Technology

First supercomputer that replicates the human brain firing up in Sydney

0
Please log in or register to do it.


Scientists from Western Sydney University are preparing to boot up the world’s first-ever supercomputer that simulates the design and phenomenal power of a human brain.

The technology could cast off bottlenecks that restrain traditional computers – including their enormous energy demands – and supercharge artificial intelligence, potentially giving rise to new forms of AI that aren’t algorithms but rather physical, genuinely intelligent decision-making devices.

An artist’s impression of the DeepSouth supercomputer, capable of replicating the power of a human brain.

An artist’s impression of the DeepSouth supercomputer, capable of replicating the power of a human brain.Credit: Western Sydney University

“This is not the biggest number-crunching supercomputer. But what’s special about this one is that it’s really geared towards simulating how our neural system and brains compute,” Professor Andre van Schaik, director of the university’s International Centre for Neuromorphic Systems, said.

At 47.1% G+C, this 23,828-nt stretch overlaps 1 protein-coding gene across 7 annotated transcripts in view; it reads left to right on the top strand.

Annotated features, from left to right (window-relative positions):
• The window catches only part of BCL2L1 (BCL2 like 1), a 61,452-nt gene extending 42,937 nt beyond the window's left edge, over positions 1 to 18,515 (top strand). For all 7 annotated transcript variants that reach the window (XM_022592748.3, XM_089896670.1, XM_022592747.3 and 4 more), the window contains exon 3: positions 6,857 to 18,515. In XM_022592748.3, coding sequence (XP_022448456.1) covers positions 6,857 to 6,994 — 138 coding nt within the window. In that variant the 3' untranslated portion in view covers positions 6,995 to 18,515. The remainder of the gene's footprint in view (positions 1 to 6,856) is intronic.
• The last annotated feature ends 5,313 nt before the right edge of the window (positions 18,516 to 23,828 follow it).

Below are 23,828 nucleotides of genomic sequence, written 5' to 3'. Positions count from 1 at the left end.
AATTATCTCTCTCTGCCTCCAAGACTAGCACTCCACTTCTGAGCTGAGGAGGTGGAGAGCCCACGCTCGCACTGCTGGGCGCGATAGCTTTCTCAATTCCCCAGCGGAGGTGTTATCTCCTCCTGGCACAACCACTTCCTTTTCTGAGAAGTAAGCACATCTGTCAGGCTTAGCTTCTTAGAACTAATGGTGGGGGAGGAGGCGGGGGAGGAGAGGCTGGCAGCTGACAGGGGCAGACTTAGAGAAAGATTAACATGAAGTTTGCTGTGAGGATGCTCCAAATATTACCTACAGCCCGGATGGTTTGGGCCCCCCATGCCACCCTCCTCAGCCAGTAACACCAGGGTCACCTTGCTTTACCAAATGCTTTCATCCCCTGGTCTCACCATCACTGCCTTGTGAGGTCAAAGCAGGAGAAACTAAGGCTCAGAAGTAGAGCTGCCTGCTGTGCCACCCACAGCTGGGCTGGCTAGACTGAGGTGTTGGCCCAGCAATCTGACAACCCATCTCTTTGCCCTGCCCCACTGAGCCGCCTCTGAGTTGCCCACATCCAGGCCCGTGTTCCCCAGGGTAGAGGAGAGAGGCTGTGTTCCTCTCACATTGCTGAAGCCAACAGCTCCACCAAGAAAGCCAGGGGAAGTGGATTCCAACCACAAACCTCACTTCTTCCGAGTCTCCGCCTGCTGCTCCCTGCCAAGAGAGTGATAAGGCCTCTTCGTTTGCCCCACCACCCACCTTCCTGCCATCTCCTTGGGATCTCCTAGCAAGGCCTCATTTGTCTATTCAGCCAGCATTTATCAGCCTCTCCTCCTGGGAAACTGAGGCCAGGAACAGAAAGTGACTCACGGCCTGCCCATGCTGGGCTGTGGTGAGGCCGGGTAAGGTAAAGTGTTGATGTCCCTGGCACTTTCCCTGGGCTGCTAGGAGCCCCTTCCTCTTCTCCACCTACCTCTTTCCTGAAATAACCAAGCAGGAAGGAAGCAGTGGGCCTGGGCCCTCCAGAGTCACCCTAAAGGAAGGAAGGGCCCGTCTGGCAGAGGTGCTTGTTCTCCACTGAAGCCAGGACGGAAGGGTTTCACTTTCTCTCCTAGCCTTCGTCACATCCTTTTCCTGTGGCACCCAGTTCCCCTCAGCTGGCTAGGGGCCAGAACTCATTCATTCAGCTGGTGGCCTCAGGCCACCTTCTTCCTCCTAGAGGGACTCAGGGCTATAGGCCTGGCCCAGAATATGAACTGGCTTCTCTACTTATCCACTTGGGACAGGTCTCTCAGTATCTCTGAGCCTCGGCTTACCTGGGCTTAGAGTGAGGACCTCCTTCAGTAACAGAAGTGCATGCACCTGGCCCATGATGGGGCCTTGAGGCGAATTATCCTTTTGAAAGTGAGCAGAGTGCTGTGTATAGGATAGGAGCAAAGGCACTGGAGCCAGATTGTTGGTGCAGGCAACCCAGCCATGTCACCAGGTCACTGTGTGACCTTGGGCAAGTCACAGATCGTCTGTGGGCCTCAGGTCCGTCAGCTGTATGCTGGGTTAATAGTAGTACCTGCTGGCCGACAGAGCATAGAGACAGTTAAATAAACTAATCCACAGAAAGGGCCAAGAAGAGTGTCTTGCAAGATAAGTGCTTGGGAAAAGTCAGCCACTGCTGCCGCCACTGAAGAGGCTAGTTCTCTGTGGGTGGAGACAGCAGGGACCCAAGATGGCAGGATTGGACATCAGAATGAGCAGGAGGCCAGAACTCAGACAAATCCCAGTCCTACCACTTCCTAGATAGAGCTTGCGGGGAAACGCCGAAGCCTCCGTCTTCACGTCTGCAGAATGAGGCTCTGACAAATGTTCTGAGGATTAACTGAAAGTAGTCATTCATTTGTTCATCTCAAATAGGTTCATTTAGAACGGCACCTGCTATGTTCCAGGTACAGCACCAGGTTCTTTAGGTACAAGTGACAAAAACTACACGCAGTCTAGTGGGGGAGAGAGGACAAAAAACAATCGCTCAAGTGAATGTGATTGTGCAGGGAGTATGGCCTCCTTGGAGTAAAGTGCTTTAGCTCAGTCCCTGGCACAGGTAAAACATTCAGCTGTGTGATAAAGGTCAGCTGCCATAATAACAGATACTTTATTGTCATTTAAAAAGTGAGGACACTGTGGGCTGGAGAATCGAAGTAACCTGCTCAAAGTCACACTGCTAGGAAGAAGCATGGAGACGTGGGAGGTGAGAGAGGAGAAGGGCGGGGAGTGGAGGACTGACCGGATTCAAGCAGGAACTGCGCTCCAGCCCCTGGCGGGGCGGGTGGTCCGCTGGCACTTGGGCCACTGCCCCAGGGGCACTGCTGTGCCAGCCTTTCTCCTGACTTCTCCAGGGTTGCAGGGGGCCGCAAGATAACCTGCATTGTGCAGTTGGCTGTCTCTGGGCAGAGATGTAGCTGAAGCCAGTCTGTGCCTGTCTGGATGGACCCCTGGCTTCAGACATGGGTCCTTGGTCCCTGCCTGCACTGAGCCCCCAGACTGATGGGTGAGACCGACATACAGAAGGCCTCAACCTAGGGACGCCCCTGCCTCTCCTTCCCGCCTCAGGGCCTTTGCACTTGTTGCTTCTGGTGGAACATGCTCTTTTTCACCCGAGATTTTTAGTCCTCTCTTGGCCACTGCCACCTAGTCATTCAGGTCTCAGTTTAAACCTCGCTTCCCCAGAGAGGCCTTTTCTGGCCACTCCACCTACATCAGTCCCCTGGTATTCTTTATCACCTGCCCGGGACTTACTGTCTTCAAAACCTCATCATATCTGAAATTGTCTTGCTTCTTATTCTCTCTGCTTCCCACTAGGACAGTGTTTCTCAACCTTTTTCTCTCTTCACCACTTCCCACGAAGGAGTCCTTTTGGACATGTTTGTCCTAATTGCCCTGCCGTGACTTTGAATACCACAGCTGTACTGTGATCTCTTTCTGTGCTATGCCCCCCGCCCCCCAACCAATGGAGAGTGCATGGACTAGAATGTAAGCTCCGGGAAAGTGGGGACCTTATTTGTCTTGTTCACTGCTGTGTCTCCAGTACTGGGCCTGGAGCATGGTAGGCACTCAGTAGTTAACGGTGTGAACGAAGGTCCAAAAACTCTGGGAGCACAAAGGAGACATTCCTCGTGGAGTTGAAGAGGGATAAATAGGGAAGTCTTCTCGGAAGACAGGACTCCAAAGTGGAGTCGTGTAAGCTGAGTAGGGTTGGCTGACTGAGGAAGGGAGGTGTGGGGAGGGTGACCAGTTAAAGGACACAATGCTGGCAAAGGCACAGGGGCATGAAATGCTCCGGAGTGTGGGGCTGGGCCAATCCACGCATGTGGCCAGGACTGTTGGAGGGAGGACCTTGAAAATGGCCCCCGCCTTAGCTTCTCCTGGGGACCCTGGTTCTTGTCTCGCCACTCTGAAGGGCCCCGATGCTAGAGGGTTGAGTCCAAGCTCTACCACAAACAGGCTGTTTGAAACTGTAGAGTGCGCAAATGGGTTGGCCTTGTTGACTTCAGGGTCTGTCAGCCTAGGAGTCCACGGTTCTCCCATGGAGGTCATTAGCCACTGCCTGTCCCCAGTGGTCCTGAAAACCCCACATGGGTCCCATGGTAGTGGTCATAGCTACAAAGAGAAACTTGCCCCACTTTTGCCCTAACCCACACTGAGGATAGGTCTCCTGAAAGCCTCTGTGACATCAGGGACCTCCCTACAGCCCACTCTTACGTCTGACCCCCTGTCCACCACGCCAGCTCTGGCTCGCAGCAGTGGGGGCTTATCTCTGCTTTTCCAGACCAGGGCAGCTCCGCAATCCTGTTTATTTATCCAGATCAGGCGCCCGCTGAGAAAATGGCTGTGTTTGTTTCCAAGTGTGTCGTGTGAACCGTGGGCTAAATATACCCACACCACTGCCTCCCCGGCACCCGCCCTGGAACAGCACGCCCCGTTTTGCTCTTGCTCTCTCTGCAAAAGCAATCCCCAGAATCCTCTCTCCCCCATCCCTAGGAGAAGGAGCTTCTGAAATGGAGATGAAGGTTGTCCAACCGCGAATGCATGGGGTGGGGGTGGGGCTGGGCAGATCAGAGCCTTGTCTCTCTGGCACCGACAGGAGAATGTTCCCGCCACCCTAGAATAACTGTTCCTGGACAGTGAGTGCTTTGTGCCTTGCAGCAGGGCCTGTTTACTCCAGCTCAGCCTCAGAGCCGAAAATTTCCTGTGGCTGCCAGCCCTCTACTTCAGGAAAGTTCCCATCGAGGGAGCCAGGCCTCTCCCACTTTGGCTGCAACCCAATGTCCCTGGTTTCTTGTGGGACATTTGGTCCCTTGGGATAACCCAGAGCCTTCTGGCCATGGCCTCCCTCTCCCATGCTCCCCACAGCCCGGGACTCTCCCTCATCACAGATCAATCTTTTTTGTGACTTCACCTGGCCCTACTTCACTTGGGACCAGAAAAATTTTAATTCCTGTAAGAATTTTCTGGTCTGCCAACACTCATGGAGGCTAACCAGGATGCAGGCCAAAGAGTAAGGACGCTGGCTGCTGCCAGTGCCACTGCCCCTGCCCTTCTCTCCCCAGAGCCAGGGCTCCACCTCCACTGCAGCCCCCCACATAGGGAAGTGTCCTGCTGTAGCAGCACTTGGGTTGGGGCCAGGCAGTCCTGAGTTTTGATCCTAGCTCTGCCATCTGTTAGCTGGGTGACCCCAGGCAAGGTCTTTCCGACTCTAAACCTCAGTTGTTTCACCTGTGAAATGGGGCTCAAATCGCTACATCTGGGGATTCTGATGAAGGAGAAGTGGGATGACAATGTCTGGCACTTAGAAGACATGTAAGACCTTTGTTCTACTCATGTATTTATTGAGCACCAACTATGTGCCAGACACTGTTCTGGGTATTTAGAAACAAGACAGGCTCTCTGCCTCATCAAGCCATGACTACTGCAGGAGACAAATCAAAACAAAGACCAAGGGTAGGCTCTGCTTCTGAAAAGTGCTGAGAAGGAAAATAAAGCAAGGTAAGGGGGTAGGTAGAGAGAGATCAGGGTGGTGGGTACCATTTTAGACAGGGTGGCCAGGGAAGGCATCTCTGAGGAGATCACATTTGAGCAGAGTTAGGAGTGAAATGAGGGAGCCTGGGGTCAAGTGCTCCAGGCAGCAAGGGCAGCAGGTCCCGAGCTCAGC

The firing up of the computer, called DeepSouth, in April 2024 near Penrith, will represent a major global milestone in neuromorphic computing, which refers to technology based on the architecture of the brain. It can be thought of as biology’s answer to quantum computing.

Our brains can perform an exaflop (a billion squared) calculations in a second with only 20 watts – less power than a lightbulb. That’s an estimated million times more efficient than the computers we build, which are kneecapped because data must be shuttled between devices’ memory and processors, slamming the brakes on power and speed.

International Centre for Neuromorphic Systems Director, Professor André van Schaik, is leading the DeepSouth project, which will accelerate research into brain disease and smarter versions of AI.

International Centre for Neuromorphic Systems Director, Professor André van Schaik, is leading the DeepSouth project, which will accelerate research into brain disease and smarter versions of AI.Credit: Western Sydney University

Neuromorphic computing skirts this problem by replicating the ability of neurons and synapses to bring processing and memory together.

Van Schaik said it took millions of dollars worth of energy to train AI models such as ChatGPT, which still make “stupid mistakes”.

“We have really good AI at the moment with the large language models that’re really capturing people’s imaginations and fears. But they don’t compute at all like a brain,” van Schaik said. “They’re more number crunching machines and they are very energy hungry. Once we understand how brains do what they do so efficiently, that will lead to different forms of AI and smarter systems.”



Source link

Virologist say new COVID-19 variant poses risks of ICU cases and death for the vulnerable
Chinese firms look to Malaysia for assembly of high-end chips, sources say